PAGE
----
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Sentry Now Translates Errors from Edge and IE

Internet Explorer and Edge throw errors in the end user’s language. If your end user speaks Polish, they throw a Polish language error. If your end user speaks French, they throw a French language error. If your end user speaks German they throw a Spanish language error, but only if that end user accidentally set their Windows language to Spanish and they aren’t sure how to fix it; otherwise the error is in German.

Now, if both you and your end user are Brazilian, seeing the error in Portuguese is not unhelpful.

Polish language error

An error in Polish, not Portuguese, but you get the point

The problem is that:

  • No other browser does this. Chrome, Firefox, and Safari all throw errors in English.
  • You’re very likely to have users who speak a wide variety of languages, which means you’re almost certainly going to end up with plenty of individual errors that each appear to be multiple different errors.

So if you had the same IE issue in 20 different countries, you’d end up with 20 different error messages. Though Sentry would still use the stack trace to group all these errors into a single Issue, the variety of messages could make it more difficult to measure an issue’s impact and severity, and then to appropriately resolve it once you’ve managed to do so. We’ve experienced this problem ourselves, puzzling over errors thrown in languages we don’t speak.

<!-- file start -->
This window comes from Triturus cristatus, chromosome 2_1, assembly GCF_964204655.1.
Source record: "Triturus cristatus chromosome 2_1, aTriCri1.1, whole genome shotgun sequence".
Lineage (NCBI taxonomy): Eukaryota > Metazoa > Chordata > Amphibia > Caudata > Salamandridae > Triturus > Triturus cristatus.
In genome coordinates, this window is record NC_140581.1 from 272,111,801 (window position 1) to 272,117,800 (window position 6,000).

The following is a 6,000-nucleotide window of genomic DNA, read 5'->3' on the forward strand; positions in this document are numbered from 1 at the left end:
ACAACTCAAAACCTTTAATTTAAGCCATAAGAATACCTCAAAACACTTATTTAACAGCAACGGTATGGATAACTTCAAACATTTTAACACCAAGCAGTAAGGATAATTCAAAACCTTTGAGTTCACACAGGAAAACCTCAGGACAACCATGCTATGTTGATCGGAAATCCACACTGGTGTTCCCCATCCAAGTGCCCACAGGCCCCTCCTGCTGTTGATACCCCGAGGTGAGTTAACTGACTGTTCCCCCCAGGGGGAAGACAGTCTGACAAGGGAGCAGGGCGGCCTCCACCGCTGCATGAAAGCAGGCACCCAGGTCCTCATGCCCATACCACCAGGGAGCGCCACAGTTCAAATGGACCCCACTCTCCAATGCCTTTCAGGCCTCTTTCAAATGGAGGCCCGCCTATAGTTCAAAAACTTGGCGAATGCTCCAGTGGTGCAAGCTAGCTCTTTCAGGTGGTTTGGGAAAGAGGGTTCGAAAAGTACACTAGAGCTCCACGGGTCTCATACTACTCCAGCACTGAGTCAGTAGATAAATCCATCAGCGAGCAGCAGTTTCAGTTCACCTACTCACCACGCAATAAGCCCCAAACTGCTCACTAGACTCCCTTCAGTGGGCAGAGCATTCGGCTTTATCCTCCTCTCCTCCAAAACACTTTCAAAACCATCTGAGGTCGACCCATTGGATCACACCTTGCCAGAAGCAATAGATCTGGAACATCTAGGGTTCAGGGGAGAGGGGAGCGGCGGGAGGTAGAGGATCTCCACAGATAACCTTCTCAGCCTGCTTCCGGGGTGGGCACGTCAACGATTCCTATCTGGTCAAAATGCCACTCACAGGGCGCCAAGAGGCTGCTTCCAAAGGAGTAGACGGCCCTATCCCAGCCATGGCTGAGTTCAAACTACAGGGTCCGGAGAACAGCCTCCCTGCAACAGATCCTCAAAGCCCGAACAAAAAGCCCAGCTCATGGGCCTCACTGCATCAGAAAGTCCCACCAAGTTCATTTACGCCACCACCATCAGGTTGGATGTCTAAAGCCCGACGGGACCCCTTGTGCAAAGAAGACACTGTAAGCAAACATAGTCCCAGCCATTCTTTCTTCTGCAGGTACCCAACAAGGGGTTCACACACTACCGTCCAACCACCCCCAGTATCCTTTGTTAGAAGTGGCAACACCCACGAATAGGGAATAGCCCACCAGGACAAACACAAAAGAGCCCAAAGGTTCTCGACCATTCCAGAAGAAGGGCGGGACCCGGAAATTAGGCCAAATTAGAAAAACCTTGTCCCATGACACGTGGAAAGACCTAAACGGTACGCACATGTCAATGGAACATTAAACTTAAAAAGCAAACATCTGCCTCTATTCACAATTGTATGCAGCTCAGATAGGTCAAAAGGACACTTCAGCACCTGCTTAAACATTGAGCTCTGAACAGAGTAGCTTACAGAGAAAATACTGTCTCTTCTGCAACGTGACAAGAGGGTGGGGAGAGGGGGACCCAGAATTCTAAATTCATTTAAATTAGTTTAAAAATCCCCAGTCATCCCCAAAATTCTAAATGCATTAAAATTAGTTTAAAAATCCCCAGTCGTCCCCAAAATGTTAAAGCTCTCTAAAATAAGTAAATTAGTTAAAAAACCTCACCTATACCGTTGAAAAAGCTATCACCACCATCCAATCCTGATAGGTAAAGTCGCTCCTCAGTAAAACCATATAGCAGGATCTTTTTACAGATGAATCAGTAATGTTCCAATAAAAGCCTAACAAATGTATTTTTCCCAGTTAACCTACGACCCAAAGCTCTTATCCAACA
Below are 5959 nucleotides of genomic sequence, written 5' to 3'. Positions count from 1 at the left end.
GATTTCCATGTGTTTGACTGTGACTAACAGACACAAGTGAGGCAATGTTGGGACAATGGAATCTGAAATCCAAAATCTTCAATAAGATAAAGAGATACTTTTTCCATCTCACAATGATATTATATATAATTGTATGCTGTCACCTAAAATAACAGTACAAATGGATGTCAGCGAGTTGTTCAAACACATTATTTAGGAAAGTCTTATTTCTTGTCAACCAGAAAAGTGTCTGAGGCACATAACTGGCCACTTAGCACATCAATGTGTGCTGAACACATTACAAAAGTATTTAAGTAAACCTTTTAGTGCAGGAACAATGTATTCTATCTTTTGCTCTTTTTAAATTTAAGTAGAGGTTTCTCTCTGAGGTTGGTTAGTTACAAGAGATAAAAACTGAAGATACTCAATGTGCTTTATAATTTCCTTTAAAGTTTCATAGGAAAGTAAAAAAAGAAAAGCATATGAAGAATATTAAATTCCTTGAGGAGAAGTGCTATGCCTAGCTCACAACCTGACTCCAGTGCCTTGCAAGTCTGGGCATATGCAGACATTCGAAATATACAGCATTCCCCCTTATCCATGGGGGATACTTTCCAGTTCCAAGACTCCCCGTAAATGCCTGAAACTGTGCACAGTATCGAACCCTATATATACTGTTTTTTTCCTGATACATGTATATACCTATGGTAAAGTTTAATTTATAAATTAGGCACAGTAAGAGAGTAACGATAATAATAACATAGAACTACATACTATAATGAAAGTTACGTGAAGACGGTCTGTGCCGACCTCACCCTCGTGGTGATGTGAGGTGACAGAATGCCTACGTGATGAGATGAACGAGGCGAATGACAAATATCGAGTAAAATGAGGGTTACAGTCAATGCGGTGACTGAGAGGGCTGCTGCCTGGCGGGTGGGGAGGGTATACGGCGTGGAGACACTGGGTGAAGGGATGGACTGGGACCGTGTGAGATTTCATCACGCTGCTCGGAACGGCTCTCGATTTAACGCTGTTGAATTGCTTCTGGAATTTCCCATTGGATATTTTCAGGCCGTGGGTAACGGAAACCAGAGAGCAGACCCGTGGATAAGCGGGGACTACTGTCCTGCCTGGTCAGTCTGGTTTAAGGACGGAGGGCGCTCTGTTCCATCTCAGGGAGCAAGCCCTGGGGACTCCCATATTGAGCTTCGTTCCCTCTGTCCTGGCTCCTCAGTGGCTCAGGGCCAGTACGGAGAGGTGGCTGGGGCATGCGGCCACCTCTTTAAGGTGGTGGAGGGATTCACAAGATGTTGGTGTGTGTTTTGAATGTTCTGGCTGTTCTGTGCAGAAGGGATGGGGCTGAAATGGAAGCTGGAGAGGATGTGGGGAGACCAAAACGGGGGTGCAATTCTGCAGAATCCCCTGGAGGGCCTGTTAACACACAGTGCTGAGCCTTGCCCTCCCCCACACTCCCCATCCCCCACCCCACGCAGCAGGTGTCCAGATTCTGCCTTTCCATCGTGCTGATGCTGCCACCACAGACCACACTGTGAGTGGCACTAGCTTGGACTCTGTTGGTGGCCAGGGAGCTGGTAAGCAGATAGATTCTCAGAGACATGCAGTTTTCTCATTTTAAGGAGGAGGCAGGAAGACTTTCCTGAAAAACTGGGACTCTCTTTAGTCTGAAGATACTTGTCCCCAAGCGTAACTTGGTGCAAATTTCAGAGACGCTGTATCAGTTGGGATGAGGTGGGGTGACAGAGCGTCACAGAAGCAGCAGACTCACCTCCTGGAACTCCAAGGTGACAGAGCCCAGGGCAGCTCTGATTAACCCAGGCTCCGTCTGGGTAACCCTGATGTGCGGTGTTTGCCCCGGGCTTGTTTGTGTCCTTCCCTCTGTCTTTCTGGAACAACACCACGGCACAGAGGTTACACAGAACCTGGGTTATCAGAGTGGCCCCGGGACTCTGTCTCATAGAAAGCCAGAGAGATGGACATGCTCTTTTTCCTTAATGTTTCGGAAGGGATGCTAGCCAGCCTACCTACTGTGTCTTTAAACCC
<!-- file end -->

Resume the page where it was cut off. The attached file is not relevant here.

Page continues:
Which is exactly why Sentry now automatically translates Edge and IE errors to English.

How do we do that?

We have a large, indexed dictionary of almost every error across all IE supported languages (taken from this open-sourced dataset). Once the error is extracted from the client, we look over each frame of the stack trace to ensure it’s actually an error and not a custom message created by you, since a custom message wouldn’t be easily translatable.

We have the message. We have our dictionary. Now we can check to see if there’s a match somewhere. Let’s say we have an IE error in Spanish and it’s indexed in the dictionary as IE error number 962. We can then grab the number 962 message in English and create a regex that parses out the placeholders, like “There’s been an error [something here] with a value of [something else here] and yada yada yada.”

Translated IE error

A translated error

And that’s pretty much that. Now most errors thrown in Edge or IE across ten languages will appear to you as one error in one language, making the problem easier to tackle.

Have questions? Don’t hesitate to reach out to our support engineers. They’re here to help. And also to code. But mostly to help.

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